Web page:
Re-construction and record: exploring alternatives for heritage areas after earthquakes in Chile
First and second supervisors
- Professor Stephen Gage
- Professor Camillo Boano
Reconstruction is the ultimate type of intervention a building can experience. In the context of heritage, reconstruction is a contested subject when the aim is to maintain its authenticity. Available remains and records are used as a way to settle those debates.
If they occur, they are usually associated to monumental heritage but left aside other constructions that characterise historical areas like dwellings. When disasters happen regularly —such as earthquakes— reconstruction processes also occur periodically and are usually inevitable because there is a necessity to recover the dwelling space for the affected families.
In the same way, —and connected to the idea of the record— dwellings are less documented because of their non-monumental condition. Even if we accept that reconstruction is a necessary step towards recuperation of built heritage after earthquakes, previous records are thought to be fundamental, yet not always present.
To explore this issue, the case of Chile is used as a laboratory since earthquakes occur regularly, damaging built heritage as a regular basis. Even though changes in regulations have led to a safer behaviour of buildings in earthquakes, especially in urban areas, the built heritage has resulted significantly affected, due mainly to the age of the buildings, lack of maintenance, poor regulations and accumulated damage. Moreover, it has been affected not only by the initial destruction produced by the earthquake but also by the applied reconstruction approaches.
The pressure for quick reconstructions has led to a superficial understanding of heritage by offering solutions that ‘look like’ the previous houses but without actual records of them and without considering other important aspects of their heritage such as the building techniques and human occupation. In this context, the idea of the record for re-construction, replacement, and replica provides a rich field of inquiry in the context of rapid technological advances.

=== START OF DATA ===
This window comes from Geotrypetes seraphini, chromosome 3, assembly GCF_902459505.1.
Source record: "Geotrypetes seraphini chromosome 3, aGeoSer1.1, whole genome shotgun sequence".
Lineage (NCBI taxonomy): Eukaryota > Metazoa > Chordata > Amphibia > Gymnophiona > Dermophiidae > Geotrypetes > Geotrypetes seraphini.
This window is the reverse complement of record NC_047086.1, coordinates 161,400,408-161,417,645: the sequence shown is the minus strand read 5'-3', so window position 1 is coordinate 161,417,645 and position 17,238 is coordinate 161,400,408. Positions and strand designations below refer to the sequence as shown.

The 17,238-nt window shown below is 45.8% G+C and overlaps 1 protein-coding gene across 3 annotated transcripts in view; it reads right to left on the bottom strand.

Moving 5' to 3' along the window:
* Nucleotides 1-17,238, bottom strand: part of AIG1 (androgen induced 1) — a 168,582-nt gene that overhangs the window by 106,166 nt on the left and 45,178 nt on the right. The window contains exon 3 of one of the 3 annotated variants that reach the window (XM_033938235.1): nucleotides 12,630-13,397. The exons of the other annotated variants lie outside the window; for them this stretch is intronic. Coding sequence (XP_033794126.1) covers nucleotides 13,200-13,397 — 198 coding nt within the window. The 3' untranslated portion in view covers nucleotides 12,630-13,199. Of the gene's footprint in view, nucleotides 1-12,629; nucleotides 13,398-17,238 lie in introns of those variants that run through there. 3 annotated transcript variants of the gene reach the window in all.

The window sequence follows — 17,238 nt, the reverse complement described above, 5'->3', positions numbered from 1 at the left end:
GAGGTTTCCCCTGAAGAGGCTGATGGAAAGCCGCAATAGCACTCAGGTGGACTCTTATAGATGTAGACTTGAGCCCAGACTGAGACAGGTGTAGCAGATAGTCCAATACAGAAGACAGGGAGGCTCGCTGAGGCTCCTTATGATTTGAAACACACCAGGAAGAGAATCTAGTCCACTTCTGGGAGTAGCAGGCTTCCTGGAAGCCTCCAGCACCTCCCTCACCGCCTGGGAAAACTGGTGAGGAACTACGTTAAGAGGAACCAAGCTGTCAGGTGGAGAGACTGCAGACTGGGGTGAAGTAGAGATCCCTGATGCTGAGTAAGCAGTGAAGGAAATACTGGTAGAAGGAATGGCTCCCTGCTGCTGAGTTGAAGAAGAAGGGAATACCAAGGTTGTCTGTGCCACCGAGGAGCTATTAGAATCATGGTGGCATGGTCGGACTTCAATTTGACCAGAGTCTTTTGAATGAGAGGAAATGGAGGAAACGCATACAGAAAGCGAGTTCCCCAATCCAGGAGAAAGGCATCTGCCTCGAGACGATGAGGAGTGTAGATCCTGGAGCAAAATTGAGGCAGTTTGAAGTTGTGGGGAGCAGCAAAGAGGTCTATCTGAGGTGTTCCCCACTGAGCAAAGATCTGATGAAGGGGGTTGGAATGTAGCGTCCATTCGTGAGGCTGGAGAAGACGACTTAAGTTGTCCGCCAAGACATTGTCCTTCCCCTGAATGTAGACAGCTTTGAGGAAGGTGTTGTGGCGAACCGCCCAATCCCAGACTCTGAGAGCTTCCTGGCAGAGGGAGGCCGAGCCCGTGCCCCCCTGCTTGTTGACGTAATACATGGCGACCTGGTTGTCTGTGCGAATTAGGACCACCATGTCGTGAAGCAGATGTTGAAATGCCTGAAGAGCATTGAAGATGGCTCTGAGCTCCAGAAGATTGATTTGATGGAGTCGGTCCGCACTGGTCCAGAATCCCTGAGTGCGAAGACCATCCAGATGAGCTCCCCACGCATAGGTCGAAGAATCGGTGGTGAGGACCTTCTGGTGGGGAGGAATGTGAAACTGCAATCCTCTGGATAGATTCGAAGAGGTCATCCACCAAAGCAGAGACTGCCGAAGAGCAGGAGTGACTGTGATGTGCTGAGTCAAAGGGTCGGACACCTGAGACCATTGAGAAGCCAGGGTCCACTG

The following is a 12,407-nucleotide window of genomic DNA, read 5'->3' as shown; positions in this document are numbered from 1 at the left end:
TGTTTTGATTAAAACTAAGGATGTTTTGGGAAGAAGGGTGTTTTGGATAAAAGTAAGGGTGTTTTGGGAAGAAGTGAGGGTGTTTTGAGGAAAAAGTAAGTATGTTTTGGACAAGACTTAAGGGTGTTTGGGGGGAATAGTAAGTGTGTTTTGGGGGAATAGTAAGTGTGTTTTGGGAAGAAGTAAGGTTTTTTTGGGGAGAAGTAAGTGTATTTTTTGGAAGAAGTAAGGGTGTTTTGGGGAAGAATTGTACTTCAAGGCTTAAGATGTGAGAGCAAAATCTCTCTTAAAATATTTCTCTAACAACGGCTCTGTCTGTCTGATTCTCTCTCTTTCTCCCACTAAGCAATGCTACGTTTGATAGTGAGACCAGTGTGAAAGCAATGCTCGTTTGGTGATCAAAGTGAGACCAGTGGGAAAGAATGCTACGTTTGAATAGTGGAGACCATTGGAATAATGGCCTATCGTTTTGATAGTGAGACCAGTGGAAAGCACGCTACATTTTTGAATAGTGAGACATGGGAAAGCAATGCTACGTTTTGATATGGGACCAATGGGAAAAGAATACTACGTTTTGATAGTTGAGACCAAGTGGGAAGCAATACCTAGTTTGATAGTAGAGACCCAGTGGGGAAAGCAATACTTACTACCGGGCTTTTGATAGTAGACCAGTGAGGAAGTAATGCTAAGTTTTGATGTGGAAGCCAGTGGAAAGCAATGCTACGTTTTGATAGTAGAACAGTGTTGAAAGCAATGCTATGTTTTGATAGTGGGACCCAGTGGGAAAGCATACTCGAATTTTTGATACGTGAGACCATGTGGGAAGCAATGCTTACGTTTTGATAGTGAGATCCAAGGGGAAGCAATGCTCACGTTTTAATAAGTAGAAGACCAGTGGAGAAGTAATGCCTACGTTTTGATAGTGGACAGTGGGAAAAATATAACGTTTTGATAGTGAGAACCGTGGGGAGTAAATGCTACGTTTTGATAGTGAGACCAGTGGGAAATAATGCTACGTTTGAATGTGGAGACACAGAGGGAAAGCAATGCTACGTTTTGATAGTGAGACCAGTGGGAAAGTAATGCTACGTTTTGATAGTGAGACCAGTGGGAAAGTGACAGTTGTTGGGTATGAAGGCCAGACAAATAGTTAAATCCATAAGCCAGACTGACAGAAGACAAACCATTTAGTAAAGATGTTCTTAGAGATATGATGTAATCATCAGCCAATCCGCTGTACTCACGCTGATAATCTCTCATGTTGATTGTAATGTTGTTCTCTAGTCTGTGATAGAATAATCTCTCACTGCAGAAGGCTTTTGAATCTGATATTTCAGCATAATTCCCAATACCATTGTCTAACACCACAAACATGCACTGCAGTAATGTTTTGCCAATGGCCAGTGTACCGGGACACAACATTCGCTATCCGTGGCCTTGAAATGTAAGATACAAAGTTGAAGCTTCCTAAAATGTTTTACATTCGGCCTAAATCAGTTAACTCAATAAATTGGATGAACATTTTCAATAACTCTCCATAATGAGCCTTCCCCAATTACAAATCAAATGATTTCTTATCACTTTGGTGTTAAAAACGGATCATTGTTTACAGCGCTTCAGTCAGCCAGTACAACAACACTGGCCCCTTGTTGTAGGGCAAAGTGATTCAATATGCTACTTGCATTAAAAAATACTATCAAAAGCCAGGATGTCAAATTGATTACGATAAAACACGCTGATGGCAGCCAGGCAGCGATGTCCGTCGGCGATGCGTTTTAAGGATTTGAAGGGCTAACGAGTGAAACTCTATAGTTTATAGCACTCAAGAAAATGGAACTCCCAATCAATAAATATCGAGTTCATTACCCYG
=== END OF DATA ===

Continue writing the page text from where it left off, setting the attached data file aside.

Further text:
The methodology consisted in the survey of three heritage areas in Chile —San Lorenzo de Tarapacá, Zúñiga and Lolol— throughout different periods of time, using 3D laser scanning, photography and interviews and the generation of several visual exercises to analyse their past, current and future situation.
By using the latest 3D scanning technologies, the role that the record may have in the definition of what is considered heritage and in the design of re-construction projects is being explored; understanding those technologies’ capacity of being a virtual database for memory, preservation, demolition, intervention or replica.
From this, a series of paradoxes about the role of the record in changing contexts are identified as a way of questioning current reconstruction approaches, but also as the inspiration for possible alternatives. These alternatives have been designed based on the case studies using its 3D scan record, which serves as a trigger for speculation over the nature of reconstruction in changing contexts and helps to solve the issues identified above.
This thesis intends to contribute to a much-needed debate about re-construction of built heritage after disasters and based in the case of Chile but with further implications for other changing historical environments.
Keywords: re-construction, record, 3D laser scanning, heritage, earthquakes.
Bernadette Devilat is a practising architect with a Master's in Architecture from the Pontifical Catholic University of Chile (PUC). She is the co-founder of Devilat Lanuza Architects. Bernadette has been studying re-construction after earthquakes in Chilean heritage areas since the 2005 earthquake, and subsequently co-founded the Tarapacá Project and exhibited at Expo Shanghai, Venice Architectural Biennale and Architectural Biennial of Chile in 2010. Her Master’s thesis was also exhibited at the latter and received awards in two national competitions. She was a design studio tutor at PUC and worked in the MINVU Heritage Reconstruction Programme after the 2010 earthquake. Currently, Bernadette is finishing a PhD in Architectural Design at UCL, sponsored by Becas Chile, and the visual work of her PhD has won two prizes and been exhibited several times in London. She also leads BScan, a 3D scanning cluster at the same university. She has been published in journals and books, and presented in different conferences.
Source of funding
Becas Chile Scholarship (Full funding for current PhD Programme)